The closing reception for “Sensations of breathing at the sound of light” will be on Friday, October 4, 2019 at the Factory Media Centre (228 James St. North) from 7 p.m. to 9 p.m. Hunter will be in attendance.


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Photos by Razan Samara

This past weekend, K-pop superstars BTS landed in Hamilton for three sold-out stadium concerts. Nestled among the three multi-million dollar performances was Magic Shop:  A Celebration of BTS and the Magic of Self-Love, a group art exhibition at the Factory Media Centre.

The exhibit was dedicated to BTS fan art and ran from Sept. 21 to Sept. 23. It featured media artwork created by local artists who love the boy band. The event also featured two workshops, one focusing on zine-making and the other on hybrid animation.

Hamilton 3D artist, Charlit Floriano, wanted to have an exhibit as soon as she heard that BTS was coming to play in the city. She became a fan a little over a year ago when a friend of hers sent her one of the band’s music videos. Instantly in love, Floriano became an avid consumer of the plethora of content that the group puts out.

BTS keeps its fans hooked with a constant stream of tweets and music. In the last year alone they have released three albums and countless music videos. The visually stunning videos have made art a key part of the BTS experience.

“I think the visuals do a really good of connecting everything. [I]t drew me in…[T]hat first video I watched, it was like the sets… the costumes, the makeup, all of it just blew me away as an artist,” Floriano explained.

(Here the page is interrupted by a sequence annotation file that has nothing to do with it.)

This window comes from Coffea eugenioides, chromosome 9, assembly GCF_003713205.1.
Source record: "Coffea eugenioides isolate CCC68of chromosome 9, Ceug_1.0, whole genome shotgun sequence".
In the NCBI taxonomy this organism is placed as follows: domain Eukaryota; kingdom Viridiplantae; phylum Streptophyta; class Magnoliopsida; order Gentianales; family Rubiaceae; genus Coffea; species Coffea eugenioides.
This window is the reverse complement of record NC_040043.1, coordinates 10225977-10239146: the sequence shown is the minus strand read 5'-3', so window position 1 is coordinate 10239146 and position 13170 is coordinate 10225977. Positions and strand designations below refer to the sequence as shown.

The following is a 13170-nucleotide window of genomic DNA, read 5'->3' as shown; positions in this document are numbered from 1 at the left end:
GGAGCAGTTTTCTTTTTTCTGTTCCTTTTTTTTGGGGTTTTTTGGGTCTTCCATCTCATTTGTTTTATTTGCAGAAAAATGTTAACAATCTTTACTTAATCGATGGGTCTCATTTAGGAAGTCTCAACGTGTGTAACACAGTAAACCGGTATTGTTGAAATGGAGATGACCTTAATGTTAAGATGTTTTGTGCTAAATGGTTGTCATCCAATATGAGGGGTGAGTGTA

The band’s aesthetics have inspired their army of fans to create their own art, Floriano among them. In the past she has made 3D models of the band members and for the exhibit she has created a virtual reality experience.

Floriano sees the creation of BTS fan art as narrative work. It serves as a way for fans to develop the band members’ characters as they are inspired by the real and idol personas that the group shares online.

She and the other artists that took part in the exhibition were also drawn to the themes present in the band’s music and style.  

“[I]n the West the way that [the band] deal[s] with masculine beauty is really different… [I]t's kind of more soft and feminine so it feels androgynous to us. And then the whole theme of loving yourself and just focusing more on… your career. It's not so romance-driven but it's also about friendship and owning yourself,” she said.

[pjc_slideshow slide_type="bts-fan-art-exhibit"]


These themes are part of what has made BTS so special to so many people. It is the reason why they have enough support to sell out the FirstOntario Centre for three nights and fill Jackson Square’s roof with 10,000 fans waiting for merchandise and a chance to take a picture with holograms of band members. Their fans are beyond passionate and creative.

Unfortunately, Floriano reports there is stigma associated with being a BTS fan, perhaps because they are a pop group or because they cater to younger audiences. Floriano doesn’t want those who love BTS to feel as if that their love is invalid or misplaced.

“[I]t's okay to like things because they're pretty or because it makes you happy…I also want[ed] to give a venue to the people I knew who are really into them and who are artists too…[BTS] is something I like drawing and it can be art [placed] in a gallery,” explained Floriano.

The art exhibit and concerts served as a way for the Hamilton BTS army to come together. By meeting people who love BTS and art, Floriano hopes people have been inspired to make their own BTS-inspired pieces. She believes that fan art is a gateway to real art.